The ambassador’s approach to the Nigerian leader had not come out of the blue; irrespective of Gowon’s assurances, it was obvious that the Irish citizens and missionaries could yet be in danger, given the nature of the crisis that was emerging. From early in 1967 Ó Tuathail had discreetly been travelling around eastern Nigeria to examine how the ‘warden’ system proposed by US and British diplomats might work in practice. In doing so he had encountered a problem: many of the Catholic missionaries and clergy were wary of inclusion in any British scheme for various reasons, not least that they might be tainted by association with the increasingly unpopular British and that any decision to leave would damage their reputation anyway. Rush subsequently explained to the Nigerian Catholic hierarchy—many of whom were Irish by birth—about his embassy’s lack of resources and proposed a compromise: that the bishops themselves nominate ‘coordinators’ who could liaise with the existing warden system, thereby distancing themselves from direct participation.

Since early May Ó Tuathail had been based in eastern Nigeria to keep in touch with Irish nationals in the east and was being assisted by the British officials as he did so (they even provided him with office space). Communication outside Nigeria was via British and US channels, until even that eventually became impossible. In early June, 23 Irish nationals were evacuated as part of a British airlift from the Nigerian coastal city of Port Harcourt to Lagos. Fighting between Biafran and Nigerian forces was by now in full swing, and by July the prospect of a federal victory increased tensions among expatriates, who feared attack; consequently, the British and Americans obtained permission for an Italian vessel to evacuate their nationals and others from Port Harcourt.


AAbove: A letter from Minister for External Affairs Frank Aiken to Taoiseach Jack Lynch, reproduced in DIFP XIII. Aiken was wary of suggestions that Ireland should become involved in the conflict in any way. (NA).

By mid-August 1969, between this and other avenues of escape, ‘the number of Irish citizens had been reduced to some 450 missionaries and only a very small number of lay people’. In the same month, however, Ó Tuathail’s position was complicated when the thorny issue of formally recognising the secessionist Biafran regime arose. This was bound to alienate the federal government in Lagos and could yet imperil Irish nationals (Minister for External Affairs Frank Aiken remained opposed to this for the duration of the conflict). The best option for Ó Tuathail, it seemed, was to ‘stall for time’ and not to object to any titles the Biafran administration might wish to use; he should ‘behave with as much flexibility as common sense indicates and as prudence allows’. Ó Tuathail was popular with Irish nationals, but the Biafrans were unlikely to expel him even if recognition of their independence was not forthcoming from Dublin. It was essential, in Dublin’s view, that he remain in place ‘so long as there are any Irish citizens in danger (or likely to be in danger) in Biafra’. His purpose was to ensure their protection as best he could.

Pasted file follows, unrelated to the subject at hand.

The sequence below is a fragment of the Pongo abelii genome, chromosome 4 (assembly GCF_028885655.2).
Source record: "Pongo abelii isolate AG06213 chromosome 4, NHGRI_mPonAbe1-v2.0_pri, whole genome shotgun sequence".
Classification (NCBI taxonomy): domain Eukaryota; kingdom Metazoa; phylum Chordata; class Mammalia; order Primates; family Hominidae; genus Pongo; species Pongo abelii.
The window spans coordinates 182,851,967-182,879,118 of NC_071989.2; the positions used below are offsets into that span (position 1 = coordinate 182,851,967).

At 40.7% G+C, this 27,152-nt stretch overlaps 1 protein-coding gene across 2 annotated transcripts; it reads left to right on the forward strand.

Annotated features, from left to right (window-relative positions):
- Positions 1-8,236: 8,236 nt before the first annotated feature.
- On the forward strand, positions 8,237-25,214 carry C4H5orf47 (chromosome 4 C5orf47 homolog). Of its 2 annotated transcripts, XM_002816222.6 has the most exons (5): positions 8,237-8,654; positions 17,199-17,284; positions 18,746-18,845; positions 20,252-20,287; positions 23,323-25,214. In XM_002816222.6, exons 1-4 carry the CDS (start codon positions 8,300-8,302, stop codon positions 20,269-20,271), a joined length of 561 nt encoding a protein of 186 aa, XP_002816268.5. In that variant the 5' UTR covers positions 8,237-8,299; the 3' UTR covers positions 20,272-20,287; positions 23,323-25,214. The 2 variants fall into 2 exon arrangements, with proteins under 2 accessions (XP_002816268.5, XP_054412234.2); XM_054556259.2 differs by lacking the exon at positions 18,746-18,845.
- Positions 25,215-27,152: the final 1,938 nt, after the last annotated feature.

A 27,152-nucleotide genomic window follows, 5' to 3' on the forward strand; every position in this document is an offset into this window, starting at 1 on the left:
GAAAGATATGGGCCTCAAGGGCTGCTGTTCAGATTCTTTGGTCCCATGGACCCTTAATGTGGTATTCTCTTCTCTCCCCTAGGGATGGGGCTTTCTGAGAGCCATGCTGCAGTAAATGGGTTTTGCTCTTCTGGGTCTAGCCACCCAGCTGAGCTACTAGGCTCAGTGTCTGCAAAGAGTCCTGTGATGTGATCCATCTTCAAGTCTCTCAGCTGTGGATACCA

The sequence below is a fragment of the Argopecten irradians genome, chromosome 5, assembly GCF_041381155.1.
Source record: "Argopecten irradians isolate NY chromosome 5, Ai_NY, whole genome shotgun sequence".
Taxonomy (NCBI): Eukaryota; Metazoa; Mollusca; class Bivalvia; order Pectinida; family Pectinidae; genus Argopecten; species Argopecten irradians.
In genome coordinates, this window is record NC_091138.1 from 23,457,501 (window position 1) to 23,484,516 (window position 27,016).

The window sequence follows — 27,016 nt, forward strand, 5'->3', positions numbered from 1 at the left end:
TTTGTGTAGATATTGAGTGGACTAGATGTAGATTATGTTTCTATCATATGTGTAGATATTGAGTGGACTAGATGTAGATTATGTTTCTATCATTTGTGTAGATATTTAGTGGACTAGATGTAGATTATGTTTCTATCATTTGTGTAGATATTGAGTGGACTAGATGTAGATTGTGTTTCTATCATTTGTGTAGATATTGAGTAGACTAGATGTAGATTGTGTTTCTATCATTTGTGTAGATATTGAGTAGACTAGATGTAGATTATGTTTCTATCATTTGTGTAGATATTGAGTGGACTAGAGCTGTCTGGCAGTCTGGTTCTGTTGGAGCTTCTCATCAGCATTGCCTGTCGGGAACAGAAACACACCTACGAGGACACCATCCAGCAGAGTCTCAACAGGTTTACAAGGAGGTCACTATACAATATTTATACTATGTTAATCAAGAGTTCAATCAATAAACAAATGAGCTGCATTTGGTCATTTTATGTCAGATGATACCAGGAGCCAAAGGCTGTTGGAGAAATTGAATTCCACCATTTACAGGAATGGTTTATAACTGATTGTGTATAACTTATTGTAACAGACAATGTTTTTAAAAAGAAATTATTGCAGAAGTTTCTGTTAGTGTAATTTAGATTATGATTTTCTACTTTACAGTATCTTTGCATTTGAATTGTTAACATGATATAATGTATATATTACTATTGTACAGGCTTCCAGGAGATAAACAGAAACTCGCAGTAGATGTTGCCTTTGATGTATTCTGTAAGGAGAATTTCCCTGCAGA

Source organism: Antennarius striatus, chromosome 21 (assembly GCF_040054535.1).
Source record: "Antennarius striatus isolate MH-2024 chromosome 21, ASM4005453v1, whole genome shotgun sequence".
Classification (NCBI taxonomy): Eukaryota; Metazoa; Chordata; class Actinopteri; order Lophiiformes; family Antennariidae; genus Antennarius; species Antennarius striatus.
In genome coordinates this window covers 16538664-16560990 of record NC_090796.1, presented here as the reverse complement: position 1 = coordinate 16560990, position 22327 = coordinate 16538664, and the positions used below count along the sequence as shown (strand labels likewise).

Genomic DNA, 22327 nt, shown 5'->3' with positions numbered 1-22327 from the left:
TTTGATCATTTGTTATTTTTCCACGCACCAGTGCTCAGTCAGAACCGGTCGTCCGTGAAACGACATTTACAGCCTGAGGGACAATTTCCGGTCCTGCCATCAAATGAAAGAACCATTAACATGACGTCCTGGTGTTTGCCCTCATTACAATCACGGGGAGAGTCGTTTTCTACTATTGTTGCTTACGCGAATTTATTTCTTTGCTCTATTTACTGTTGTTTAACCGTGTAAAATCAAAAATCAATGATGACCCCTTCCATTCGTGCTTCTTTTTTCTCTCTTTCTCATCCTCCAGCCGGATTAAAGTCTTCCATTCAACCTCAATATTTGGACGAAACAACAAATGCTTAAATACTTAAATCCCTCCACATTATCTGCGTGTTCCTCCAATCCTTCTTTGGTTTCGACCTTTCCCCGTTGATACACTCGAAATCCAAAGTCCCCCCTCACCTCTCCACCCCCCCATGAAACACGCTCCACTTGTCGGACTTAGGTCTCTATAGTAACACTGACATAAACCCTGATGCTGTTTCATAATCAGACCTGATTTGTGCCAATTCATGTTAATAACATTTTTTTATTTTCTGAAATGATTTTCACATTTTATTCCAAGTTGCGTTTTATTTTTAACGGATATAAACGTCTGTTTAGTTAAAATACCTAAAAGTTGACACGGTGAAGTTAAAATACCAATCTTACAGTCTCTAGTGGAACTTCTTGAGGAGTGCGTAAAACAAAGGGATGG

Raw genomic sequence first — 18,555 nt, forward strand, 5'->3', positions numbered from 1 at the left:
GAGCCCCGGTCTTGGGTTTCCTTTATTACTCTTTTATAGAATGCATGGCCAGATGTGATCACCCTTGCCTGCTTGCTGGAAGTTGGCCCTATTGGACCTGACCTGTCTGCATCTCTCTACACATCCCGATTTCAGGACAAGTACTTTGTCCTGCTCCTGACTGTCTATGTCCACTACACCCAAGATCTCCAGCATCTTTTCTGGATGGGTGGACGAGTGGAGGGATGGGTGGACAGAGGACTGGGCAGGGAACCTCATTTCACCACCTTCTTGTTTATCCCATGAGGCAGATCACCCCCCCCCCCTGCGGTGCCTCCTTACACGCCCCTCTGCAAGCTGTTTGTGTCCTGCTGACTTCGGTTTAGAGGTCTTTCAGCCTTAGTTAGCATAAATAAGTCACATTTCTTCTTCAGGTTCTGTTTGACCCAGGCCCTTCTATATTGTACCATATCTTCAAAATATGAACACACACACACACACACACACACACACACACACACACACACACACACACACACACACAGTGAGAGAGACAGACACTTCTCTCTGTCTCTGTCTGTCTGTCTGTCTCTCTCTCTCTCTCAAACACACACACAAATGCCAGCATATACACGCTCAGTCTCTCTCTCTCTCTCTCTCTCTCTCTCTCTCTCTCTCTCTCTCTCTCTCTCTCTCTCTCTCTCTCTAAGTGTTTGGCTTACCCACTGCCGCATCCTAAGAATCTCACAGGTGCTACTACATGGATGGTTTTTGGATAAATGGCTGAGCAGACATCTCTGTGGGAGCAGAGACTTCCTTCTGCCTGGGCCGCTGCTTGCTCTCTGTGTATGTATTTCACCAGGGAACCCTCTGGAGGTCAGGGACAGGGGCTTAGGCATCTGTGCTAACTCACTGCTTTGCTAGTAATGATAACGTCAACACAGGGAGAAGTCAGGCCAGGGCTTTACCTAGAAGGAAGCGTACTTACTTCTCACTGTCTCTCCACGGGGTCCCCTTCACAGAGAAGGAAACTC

In late October, as the conflict escalated, Ó Tuathail urged the religious orders to evacuate their personnel while it was still possible. Most did, though some were reluctant. Some Irish missionaries were evacuated by Biafran aircraft, though as these were often used to ferry weapons Ó Tuathail thought it sensible not to get directly involved. He had decided to leave Biafra on 15 October but delayed his departure to ensure that as many Irish as possible were evacuated. As it happened, Ó Tuathail departed Biafra for Angola on 2 November, on a charter plane that, ironically, had transported weapons on its inward flight.

By the time Ó Tuathail left, he later noted, there were ‘267 Irish nationals (189 men and 78 women) remaining in “Biafra”’; all but three were missionaries. The missionaries were well stocked with supplies and, in his view, were safe while Biafra held out, though it was impossible to predict the future course of events. It would now also be difficult, in his view, to get reports from inside Biafra (Ó Tuathail himself was not sent back to Lagos after his return to Ireland). This proved not to be the case: concern for the safety of Irish missionaries eventually gave way to concern about their activities in Biafra, as many of them took prominent roles in publicising and attempting to alleviate the famine that made Biafra a defining cause of late twentieth-century humanitarianism.

In December 1967, however, this lay in the future, as Ó Tuathail provided an immensely detailed account for his superiors of how he had tried to safeguard Irish nationals in Nigeria up to his departure; both this account and many more documents that touch on the Irish responses to the conflict have now been published for the first time in DIFP XIII. While no one set of records can reveal the totality of the past, the records of the Irish foreign service offer a rich seam of material that reveals how the Irish state reacted to both the war and the short-lived ‘Republic of Biafra’.

John Gibney is Assistant Editor with the Royal Irish Academy’s Documents on Irish Foreign Policy project. Documents on Irish Foreign Policy, Vol. XIII: 1965–1969 is now available from the Royal Irish Academy.

Further reading

M. Kennedy, E. O’Halpin, K. O’Malley, B. Whelan, K. O’Sullivan, J. Redmond & J. Gibney (eds), Documents on Irish Foreign Policy, Vol. XIII: 1965–1969 (Dublin, 2022).
K. O’Sullivan, Ireland, Africa and the end of empire: small state identity in the Cold War, 1955–75 (Manchester, 2012).